Invisible Sao Paulo: A Facebook page for the homeless
A Facebook page dedicated to homeless people in the Brazilian city of Sao Paulo has gone viral, helping some reunite with their families and others to start a new life.
Sao Paulo Invisivel (Invisible Sao Paulo) was started in March this year by journalism student Vinicius Lima, 18, and cinema student Andre Soler, 21.
They wanted the 11 million citizens of Brazil's sprawling financial centre to notice the "invisible" people all around them.
The students approached a different homeless person every day and asked them to tell their story of how they got there, before taking a photograph.
It soon attracted thousands of followers, and now more than 139,000 people follow the page with thousands of "likes" and shares for every post.
'Open people's eyes'
"We wanted to open people's eyes, and show them that people who live on the streets are human beings as well, that they have a story and they deserve respect and dignity," Mr Lima says, explaining the idea behind the page.
The students did not initially set out to help homeless people improve their situation but in some cases this been the welcome result.
Bruno, 24, is one of those who was featured on the page. He ended up living on the streets of Sao Paulo two months after moving to the city from the southern state of Parana.
His family spotted him on SP Invisivel and after they travelled to Sao Paulo, Bruno returned to Parana with them.
Another interviewee, Carlos, 33, spoke to the students of his determination to leave the streets four years after kicking a crack cocaine addiction and living crack-free.
The article prompted an offer of help for Carlos to move into a hostel and, more recently, into a rented home of his own.
Last month, the students ran an appeal to find a kidney donor for 13-year-old twins in need of a transplant.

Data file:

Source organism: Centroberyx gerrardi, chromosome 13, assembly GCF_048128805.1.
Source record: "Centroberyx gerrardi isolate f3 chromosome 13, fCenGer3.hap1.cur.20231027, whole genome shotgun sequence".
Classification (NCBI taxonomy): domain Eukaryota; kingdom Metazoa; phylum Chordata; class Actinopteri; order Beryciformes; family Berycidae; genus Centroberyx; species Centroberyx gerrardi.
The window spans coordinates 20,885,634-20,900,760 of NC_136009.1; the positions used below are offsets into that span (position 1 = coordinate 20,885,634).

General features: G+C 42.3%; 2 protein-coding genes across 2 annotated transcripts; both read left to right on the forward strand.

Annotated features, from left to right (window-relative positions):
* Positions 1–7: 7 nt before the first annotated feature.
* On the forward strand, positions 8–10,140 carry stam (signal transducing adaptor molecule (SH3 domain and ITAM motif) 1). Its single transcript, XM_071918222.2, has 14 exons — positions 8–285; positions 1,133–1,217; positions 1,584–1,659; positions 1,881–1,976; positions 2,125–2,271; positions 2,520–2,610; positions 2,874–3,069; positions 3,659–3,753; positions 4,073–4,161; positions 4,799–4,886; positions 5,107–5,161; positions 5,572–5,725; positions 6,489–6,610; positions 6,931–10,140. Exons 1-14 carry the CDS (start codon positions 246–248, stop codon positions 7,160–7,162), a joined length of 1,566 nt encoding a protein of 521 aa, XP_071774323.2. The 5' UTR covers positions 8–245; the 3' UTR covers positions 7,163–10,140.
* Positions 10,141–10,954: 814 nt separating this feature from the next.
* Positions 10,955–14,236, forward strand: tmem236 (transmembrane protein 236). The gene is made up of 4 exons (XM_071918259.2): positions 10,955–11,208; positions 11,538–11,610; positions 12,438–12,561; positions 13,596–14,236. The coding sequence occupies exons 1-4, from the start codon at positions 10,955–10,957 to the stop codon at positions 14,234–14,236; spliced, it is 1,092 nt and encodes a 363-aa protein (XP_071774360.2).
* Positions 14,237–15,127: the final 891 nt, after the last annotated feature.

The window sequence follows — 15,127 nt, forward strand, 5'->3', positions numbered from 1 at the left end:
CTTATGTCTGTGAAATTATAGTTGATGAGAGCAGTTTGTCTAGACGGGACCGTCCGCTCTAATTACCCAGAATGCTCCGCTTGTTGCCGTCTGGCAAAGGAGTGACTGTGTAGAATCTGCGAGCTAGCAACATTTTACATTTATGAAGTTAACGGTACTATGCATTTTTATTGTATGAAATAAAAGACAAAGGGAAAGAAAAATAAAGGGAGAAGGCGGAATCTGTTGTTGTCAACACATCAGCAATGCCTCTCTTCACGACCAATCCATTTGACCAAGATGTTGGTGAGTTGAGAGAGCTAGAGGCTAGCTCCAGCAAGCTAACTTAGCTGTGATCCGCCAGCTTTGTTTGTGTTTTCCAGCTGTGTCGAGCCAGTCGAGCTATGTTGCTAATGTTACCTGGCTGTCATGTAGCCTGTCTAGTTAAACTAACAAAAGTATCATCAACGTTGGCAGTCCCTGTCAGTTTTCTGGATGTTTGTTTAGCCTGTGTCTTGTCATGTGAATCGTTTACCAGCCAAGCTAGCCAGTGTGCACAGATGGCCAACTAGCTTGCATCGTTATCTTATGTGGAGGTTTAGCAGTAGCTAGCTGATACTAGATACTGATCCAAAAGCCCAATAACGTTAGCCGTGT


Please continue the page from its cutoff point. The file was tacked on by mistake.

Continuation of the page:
Mr Lima says that it is very rare for the homeless to turn down the chance to tell their story and have their picture taken, even in cases where the person is estranged from family members or has had problems with the law.
Fans of the page have said it has changed their attitudes towards the homeless population of the city.
"It humanises people who we would have kept our distance from, out of fear that something could happen," Sao Paulo resident Luan Drezza says.
"A lot of the time, they have such sad stories, and have had to fight harder than many successful people," the 20-year-old engineering student adds.
"I confess I used to have a lot of prejudice. At the end of the day, Sao Paulo is not the safest of cities and we are worried about our safety all the time."
The idea behind Sao Paulo Invisivel has already spread, with a similar site springing up in Rio de Janeiro.
The students say they themselves were inspired by the success on Facebook of Humans of New York, a blog started by Brandon Stanton telling the stories of ordinary New Yorkers.
Thousands of stories
The difference is that the focus of Sao Paulo Invisivel is exclusively on the city's street population, a group which has had a troubled relationship with the authorities in the past.
Luana Bottini, who is Sao Paulo's policy co-ordinator for people living on the streets, says the page has made a real difference.
"I think the Sao Paulo Invisivel page is incredible, it shows that if there are 15,000 people out there, there are 15,000 stories," she says.
"It shows that the 'other' is a citizen too, that we all have a story. It frightens society a bit because people have the fear that this could be them."
It is a fear that is not unfounded as Brazil's homeless population is thought to be growing in size.
Occupations of abandoned buildings and even roundabouts are common, with the housing shortfall in Brazil estimated at 5.8 million and migrants continually arriving in big cities from other parts of Brazil.
"The last census was in 2011 but we have the impression that the number [15,000] has increased since then," Ms Bottini said.
A new census of the city's homeless population will take place next year. New health centres, shelters and toilet facilities for people living in the streets are also in the pipeline.
"Small gestures can make a difference," Ms Bottini adds. "Just looking someone in the eyes and saying 'Good morning' helps."
Street dweller Luciano, 36, who featured on the page in September, agrees.
He says he has already seen a difference in people's attitudes since the Facebook page started. "People have started to show a bit more respect," he said. "It's very cool."